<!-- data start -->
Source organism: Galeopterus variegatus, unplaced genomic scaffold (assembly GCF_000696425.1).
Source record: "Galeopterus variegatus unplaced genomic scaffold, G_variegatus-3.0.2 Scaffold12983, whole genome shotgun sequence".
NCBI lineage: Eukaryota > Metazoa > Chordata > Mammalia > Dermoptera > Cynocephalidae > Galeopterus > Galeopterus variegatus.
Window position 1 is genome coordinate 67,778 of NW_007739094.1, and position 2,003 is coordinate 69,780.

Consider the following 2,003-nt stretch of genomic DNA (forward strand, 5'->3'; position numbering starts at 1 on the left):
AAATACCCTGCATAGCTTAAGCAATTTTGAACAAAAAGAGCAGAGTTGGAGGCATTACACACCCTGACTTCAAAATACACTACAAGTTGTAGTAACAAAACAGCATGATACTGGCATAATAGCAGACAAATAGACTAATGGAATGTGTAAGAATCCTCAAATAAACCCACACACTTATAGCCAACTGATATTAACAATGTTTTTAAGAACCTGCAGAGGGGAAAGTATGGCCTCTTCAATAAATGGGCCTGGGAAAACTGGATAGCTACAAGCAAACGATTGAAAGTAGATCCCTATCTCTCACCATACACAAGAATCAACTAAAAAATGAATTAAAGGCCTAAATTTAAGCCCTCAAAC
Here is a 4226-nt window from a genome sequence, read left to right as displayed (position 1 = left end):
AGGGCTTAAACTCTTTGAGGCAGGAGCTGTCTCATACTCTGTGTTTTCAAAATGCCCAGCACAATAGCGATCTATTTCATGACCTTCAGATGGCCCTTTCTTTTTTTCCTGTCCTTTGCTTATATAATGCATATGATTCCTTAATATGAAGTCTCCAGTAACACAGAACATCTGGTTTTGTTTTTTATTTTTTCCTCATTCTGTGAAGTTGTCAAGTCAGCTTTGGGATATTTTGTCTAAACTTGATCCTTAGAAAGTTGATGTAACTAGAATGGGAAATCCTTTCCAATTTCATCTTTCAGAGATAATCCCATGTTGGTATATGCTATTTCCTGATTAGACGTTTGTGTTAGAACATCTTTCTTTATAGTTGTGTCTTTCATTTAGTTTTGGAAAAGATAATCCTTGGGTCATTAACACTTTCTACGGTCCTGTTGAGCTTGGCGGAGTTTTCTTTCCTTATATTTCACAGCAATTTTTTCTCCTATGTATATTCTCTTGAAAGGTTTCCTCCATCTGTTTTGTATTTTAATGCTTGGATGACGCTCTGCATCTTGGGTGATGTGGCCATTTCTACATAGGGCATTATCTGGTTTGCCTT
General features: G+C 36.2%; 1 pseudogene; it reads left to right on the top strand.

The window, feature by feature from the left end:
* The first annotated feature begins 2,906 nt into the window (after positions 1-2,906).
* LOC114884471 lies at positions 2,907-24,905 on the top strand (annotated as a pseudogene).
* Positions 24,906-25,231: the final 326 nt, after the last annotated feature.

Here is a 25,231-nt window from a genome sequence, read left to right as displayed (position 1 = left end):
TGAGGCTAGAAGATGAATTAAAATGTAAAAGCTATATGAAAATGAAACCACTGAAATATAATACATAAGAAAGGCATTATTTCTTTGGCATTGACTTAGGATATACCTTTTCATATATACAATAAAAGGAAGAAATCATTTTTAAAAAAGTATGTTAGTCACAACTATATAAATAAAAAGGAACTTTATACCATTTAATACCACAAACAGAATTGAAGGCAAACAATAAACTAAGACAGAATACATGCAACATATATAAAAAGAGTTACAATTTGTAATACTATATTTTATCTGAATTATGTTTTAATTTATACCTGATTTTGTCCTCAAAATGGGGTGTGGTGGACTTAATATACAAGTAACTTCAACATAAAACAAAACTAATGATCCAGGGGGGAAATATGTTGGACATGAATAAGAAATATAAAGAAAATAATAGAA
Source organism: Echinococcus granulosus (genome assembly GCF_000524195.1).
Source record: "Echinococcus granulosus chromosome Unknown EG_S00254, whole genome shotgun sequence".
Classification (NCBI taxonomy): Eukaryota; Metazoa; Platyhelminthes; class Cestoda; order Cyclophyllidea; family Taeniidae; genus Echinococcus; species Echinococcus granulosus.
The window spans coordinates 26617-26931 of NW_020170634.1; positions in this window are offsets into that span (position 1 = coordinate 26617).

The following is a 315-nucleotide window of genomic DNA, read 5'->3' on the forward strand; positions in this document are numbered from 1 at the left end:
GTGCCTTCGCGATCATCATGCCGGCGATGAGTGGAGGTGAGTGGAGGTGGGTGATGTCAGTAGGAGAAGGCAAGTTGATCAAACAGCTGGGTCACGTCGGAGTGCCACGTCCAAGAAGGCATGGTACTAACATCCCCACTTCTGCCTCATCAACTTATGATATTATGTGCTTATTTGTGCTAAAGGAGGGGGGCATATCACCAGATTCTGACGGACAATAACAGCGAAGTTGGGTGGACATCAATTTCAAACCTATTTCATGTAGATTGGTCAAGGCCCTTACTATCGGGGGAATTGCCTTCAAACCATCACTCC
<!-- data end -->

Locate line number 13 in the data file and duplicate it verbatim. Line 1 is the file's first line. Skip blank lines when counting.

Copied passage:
* Positions 24,906-25,231: the final 326 nt, after the last annotated feature.